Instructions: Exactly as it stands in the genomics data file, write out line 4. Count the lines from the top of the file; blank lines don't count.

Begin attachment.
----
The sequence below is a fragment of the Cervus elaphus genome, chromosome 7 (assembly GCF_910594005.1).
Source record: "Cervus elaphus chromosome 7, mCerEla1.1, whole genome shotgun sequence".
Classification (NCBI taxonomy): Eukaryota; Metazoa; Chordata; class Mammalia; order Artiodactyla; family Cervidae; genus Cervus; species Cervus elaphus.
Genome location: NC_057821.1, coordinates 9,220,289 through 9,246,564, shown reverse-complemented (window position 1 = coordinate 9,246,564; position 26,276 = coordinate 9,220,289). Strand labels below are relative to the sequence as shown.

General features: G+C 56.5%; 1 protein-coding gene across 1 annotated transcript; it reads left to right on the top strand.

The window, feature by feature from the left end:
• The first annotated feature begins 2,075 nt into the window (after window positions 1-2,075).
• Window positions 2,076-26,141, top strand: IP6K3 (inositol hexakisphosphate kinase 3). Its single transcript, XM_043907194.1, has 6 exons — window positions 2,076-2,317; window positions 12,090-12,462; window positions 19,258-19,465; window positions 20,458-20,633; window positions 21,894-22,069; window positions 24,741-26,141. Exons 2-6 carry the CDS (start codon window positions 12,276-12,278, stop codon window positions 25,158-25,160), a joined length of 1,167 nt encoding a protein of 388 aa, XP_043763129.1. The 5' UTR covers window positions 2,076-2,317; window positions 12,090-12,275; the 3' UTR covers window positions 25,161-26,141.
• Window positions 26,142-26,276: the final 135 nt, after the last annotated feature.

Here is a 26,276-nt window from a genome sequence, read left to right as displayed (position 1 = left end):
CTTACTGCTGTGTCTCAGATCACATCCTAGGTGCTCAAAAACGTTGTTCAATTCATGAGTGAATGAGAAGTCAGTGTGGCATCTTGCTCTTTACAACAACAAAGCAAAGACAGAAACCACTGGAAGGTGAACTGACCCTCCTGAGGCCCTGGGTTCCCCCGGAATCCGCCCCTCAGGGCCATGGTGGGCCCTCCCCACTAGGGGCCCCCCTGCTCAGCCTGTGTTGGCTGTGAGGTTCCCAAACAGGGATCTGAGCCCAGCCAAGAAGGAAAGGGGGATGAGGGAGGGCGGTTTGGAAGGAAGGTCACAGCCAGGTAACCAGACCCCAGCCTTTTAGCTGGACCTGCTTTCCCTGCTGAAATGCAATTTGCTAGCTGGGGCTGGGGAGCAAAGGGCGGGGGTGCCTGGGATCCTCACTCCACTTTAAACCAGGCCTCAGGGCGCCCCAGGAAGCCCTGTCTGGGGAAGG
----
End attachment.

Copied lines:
Genome location: NC_057821.1, coordinates 9,220,289 through 9,246,564, shown reverse-complemented (window position 1 = coordinate 9,246,564; position 26,276 = coordinate 9,220,289). Strand labels below are relative to the sequence as shown.